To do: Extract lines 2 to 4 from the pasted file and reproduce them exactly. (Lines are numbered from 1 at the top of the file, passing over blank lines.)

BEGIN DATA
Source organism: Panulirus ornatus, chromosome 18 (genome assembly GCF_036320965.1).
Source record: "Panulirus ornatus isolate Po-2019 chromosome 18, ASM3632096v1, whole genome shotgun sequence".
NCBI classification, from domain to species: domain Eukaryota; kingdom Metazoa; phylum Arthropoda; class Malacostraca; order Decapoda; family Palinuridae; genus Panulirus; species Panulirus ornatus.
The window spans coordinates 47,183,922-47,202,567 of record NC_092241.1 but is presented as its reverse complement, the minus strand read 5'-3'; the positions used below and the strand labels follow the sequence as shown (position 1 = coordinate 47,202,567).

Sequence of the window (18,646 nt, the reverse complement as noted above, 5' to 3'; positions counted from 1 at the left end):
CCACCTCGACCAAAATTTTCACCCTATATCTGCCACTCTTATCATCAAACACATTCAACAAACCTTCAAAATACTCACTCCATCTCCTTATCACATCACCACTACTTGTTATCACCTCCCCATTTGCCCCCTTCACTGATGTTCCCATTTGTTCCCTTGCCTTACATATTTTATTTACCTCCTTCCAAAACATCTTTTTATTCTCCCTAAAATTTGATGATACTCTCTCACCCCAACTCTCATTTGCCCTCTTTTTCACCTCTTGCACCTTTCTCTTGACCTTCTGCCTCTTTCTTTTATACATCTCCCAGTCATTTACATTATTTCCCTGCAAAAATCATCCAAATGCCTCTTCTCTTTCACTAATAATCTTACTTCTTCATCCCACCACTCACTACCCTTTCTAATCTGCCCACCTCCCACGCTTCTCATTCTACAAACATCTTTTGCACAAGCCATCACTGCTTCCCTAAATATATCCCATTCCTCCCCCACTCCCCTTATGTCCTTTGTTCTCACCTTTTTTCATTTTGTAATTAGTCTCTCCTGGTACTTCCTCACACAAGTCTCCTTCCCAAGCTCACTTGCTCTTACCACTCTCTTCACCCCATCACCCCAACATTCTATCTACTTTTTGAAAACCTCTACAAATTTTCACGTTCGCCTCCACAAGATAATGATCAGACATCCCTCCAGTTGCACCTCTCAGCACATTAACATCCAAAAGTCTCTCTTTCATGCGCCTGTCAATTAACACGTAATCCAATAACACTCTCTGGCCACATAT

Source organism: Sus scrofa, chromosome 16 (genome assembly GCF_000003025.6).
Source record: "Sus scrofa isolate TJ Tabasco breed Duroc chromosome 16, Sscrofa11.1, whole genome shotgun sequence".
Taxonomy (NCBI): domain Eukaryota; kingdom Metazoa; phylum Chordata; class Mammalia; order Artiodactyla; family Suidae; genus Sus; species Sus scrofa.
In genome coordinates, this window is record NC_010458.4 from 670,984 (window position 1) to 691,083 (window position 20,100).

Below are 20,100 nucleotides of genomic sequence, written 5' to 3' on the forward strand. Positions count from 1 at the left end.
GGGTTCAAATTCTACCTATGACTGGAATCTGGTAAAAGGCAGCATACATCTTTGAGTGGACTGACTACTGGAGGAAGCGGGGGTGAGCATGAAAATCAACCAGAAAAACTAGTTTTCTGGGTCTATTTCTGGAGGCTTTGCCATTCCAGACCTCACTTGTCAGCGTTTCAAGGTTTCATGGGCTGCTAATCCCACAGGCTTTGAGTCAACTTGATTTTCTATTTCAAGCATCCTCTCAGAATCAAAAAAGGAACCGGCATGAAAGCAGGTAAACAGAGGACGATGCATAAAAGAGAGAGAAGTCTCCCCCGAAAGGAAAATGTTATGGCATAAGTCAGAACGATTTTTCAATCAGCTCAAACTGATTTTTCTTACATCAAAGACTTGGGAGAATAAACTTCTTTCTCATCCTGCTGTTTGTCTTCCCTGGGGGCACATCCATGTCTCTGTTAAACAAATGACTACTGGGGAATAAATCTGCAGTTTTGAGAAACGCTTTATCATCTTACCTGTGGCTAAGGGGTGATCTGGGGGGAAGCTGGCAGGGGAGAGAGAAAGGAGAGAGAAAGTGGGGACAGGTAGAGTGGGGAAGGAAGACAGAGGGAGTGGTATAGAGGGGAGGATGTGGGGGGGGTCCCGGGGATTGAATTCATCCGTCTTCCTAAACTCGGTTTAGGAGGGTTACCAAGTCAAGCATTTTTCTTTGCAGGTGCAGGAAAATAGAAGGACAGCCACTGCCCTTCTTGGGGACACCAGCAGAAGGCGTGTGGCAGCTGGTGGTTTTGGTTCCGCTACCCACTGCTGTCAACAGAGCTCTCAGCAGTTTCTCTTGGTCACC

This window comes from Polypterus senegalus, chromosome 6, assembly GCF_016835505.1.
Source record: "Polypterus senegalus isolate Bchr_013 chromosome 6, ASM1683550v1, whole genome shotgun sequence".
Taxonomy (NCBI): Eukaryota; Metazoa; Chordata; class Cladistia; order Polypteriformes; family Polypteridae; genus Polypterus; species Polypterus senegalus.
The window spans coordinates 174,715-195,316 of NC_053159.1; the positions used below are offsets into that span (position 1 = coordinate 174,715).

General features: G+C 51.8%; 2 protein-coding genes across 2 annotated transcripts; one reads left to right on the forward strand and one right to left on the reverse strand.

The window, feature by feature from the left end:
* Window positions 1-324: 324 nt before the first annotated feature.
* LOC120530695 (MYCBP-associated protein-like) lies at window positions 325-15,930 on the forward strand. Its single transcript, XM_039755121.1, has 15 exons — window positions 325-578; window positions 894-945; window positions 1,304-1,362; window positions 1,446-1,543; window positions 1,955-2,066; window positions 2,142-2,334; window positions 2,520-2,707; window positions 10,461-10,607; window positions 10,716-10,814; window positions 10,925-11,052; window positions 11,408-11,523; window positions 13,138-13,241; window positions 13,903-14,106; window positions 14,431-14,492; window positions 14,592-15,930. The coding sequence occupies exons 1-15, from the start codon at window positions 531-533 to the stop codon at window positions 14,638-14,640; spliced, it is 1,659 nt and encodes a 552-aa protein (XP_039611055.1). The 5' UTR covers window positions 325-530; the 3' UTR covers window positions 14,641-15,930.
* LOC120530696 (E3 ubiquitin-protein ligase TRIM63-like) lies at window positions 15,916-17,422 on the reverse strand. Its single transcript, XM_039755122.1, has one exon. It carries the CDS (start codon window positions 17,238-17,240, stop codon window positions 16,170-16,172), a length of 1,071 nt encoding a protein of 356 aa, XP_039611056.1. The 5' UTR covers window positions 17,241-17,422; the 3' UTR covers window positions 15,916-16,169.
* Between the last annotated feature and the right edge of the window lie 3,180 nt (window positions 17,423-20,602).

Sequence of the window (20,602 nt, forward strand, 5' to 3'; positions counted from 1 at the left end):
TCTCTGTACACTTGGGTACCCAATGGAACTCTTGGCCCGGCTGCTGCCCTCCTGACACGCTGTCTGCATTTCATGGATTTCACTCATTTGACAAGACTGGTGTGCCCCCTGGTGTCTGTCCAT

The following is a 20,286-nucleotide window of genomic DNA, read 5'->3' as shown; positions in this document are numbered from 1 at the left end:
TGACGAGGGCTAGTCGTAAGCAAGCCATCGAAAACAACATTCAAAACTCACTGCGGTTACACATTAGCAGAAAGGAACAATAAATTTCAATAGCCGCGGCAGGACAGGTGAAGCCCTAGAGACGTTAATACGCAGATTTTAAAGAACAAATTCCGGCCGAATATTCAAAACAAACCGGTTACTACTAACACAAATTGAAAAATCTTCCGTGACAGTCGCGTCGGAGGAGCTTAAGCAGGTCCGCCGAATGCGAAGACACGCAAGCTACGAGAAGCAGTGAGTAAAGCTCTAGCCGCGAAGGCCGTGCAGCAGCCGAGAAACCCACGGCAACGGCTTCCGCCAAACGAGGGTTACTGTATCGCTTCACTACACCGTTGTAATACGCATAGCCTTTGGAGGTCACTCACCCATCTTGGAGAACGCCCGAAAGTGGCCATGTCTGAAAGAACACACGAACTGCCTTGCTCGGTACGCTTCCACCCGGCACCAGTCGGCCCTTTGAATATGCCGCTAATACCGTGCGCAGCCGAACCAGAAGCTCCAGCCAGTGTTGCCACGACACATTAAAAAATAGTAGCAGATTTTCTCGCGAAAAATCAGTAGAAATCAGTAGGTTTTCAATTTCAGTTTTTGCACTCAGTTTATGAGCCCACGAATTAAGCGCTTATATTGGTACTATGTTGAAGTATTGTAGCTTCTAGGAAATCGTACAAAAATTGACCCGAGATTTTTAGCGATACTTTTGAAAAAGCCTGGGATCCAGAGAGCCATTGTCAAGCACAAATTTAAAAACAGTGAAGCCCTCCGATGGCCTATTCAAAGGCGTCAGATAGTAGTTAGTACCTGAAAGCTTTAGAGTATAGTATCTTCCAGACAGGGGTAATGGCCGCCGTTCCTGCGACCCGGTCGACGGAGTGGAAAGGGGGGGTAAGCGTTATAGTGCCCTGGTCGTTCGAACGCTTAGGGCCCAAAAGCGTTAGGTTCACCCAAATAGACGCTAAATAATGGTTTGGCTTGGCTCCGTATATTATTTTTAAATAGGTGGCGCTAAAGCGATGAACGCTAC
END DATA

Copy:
Source record: "Panulirus ornatus isolate Po-2019 chromosome 18, ASM3632096v1, whole genome shotgun sequence".
NCBI classification, from domain to species: domain Eukaryota; kingdom Metazoa; phylum Arthropoda; class Malacostraca; order Decapoda; family Palinuridae; genus Panulirus; species Panulirus ornatus.
The window spans coordinates 47,183,922-47,202,567 of record NC_092241.1 but is presented as its reverse complement, the minus strand read 5'-3'; the positions used below and the strand labels follow the sequence as shown (position 1 = coordinate 47,202,567).